On this final point, my door is open to Liberal supremos, who know very well where to find me; I mostly decline to use this column to telegraph my ideas on political strategy and communication — it is, after all, a discussion forum aimed at involving ordinary voters in a conversation, not some contemporary reworking of The Art Of War by Sun Tzu.
I have to date been totally excluded from any meaningful involvement in the process of running the current generation of Liberal governments across the country on account of the pursuit of a decades-old vendetta emanating from a couple of overly brash things I did as a 21-year-old (or, if not for that, then for reasons best known only to the Peta Credlins and the Tony Nutts of this world, and others like them).
The Liberal Party nationally has hardly fared well over the past year or so, and with the fall of the Napthine government in Victoria — likely to be followed in 2017 by WA, perhaps Queensland this year, federally in 2016 if nothing changes quickly, and with the keys to the SA Premier’s office maybe two more elections away — and if the terrible, long dark night of opposition is closing in anyway, a private conversation with me certainly can’t hurt.
Mike Baird Will Be Re-elected As Premier of New South Wales…
The greatest asset NSW Labor had, heading to the 2015 state election, was former Premier Barry O’Farrell, who — in leading what was popularly portrayed as a “do nothing” government that merely enjoyed a massive parliamentary majority — could easily have found himself in significant political difficulty this year, the thumping win in 2011 notwithstanding.
O’Farrell’s government was an object political lesson in the fact that simply “not being Labor” is not enough; that simply being a bit more stable and a bit more competent than the last guy does not automatically translate into political success or sound outcomes of governance.
As I said in January, the spectre of the 1991 state election was beginning to loom large over O’Farrell.
Yet just as his resignation — over the undeclared gift of a bottle of wine — ostensibly deprived the ALP of its greatest asset, Labor returned the favour last week by forcing its own embarrassment of a leader, John Robertson, to quit in the wake of revelations he signed a constituency letter some years ago on behalf of the Martin Place siege criminal Man Haron Monis.
With opinion polling in NSW suggesting the Coalition ahead 56-44 before Labor beds down a new leadership team, my feeling is that jettisoning Robertson won’t greatly alter that figure; there will be a corrective swing from the 65-35 result the Coalition achieved four years ago (no matter who leads the Liberals) and I tend to think that the 9% swing these numbers amount to is probably about where the votes will settle come election night in March.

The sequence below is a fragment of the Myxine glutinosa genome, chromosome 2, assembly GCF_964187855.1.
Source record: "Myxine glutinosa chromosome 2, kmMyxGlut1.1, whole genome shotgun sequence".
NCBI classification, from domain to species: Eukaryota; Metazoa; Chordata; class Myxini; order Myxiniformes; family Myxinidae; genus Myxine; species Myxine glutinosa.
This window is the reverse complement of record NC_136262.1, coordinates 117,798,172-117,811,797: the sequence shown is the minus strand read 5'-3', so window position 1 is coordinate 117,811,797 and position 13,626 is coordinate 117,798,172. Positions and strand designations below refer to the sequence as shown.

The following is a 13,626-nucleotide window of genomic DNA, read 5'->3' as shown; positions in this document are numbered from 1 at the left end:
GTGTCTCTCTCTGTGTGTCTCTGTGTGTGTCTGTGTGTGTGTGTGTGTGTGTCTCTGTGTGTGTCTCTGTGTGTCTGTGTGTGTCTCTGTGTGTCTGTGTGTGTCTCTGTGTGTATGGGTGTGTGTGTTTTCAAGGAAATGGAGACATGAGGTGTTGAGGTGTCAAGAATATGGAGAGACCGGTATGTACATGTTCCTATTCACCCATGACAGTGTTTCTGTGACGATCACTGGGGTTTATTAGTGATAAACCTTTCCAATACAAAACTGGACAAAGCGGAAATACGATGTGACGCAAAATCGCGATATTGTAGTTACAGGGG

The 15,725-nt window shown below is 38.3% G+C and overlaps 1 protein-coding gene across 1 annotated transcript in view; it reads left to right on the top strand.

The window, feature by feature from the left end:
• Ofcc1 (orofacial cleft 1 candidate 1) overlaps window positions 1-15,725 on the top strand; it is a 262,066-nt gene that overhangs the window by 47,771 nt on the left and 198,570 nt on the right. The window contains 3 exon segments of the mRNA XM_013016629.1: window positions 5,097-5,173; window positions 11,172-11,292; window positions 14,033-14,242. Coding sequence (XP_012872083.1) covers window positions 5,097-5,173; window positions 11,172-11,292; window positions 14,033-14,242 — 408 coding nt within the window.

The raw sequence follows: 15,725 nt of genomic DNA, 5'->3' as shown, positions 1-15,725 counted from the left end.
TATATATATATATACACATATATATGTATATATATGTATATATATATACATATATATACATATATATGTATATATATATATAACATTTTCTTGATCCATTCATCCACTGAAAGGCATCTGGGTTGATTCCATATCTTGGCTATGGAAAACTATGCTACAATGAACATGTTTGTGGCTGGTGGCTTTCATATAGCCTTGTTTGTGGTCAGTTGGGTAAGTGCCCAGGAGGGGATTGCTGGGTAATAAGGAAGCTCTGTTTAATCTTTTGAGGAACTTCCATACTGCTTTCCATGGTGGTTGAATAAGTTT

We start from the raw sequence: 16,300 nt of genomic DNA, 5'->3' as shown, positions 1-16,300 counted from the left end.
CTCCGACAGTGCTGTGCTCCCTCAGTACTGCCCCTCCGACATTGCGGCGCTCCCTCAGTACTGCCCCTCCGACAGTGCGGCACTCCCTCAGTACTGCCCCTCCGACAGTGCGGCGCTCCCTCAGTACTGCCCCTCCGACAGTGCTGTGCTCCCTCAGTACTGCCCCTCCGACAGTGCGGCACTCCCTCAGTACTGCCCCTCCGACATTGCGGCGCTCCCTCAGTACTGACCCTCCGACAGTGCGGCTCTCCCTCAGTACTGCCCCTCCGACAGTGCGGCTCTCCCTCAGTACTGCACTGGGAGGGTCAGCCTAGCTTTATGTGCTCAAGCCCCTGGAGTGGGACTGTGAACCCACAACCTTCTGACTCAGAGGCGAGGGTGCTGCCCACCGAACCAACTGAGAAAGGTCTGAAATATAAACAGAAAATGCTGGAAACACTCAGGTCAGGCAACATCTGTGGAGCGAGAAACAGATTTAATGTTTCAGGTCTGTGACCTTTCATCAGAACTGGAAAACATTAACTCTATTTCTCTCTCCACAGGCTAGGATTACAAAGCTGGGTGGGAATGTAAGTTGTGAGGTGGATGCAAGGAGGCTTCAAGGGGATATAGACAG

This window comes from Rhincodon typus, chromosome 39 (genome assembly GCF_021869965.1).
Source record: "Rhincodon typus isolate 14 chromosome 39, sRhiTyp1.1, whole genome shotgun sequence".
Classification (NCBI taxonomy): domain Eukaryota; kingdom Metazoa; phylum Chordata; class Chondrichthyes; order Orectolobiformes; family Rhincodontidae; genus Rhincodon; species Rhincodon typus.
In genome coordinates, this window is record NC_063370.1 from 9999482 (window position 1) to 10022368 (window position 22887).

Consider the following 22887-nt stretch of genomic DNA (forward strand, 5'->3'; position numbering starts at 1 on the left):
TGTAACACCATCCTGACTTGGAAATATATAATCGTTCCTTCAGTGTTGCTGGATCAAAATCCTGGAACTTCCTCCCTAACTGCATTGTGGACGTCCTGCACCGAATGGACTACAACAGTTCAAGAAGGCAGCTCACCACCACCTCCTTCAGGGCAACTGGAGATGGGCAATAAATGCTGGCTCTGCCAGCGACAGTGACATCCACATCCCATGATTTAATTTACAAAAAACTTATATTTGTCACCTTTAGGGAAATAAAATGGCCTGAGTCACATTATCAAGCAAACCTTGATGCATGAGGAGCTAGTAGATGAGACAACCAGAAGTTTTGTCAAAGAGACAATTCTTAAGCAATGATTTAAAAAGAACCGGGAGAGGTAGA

Luke Foley — set to be elected unopposed as Labor leader next week — may or may not prove effective; he may or may not resonate with the NSW public, but as the endorsed candidate of the NSW ALP’s Sussex Street machine, I wouldn’t bet on it.
The issue of institutionalised corruption in NSW and its pursuit by ICAC has, as we now know, touched and smeared both the major parties; the difference in my view is that the Liberals have acted swiftly to excise the cancer of misconduct, jettisoning alleged and/or admitted miscreants in droves, whilst Labor doggedly persists with its culture of tribalism and maaate-ship: with even the likes of Eddie Obeid threatening lawsuits at anyone who dares question his “good” name.
Quite simply, Mike Baird is perhaps the most impressive state leader the Liberals boast anywhere in the country at present, and there are growing signs that voters really like him: this is one result that should be beyond doubt, and the loss of 10 to 15 seats to Labor should be seen as within acceptable parameters.
…Whilst In Queensland, Campbell Newman Won’t Be
One way or the other, there will be a new Premier of Queensland before Easter.
As an ex-Brisvegan (and as a native, I’m allowed to use the term “Brisvegas” 🙂 ) who maintains a very close eye on what goes on in the Sunshine State, I’m appalled by the way the LNP has operated since its landslide win — all but wiping out Labor in the process — three years ago.
I’m not going to rehash the acres of column space we’ve devoted to the science experiment that has been the LNP in office today; readers can access some of this material through the LNP tag in the tag cloud to the right of this article if they wish to do so.
But I will reiterate that there is a clear delusion and/or a denial of political reality if the LNP seriously believes Campbell Newman will win his seat of Ashgrove, and this alone dictates that Queenslanders will see a new face behind the Premier’s desk in the Executive Building.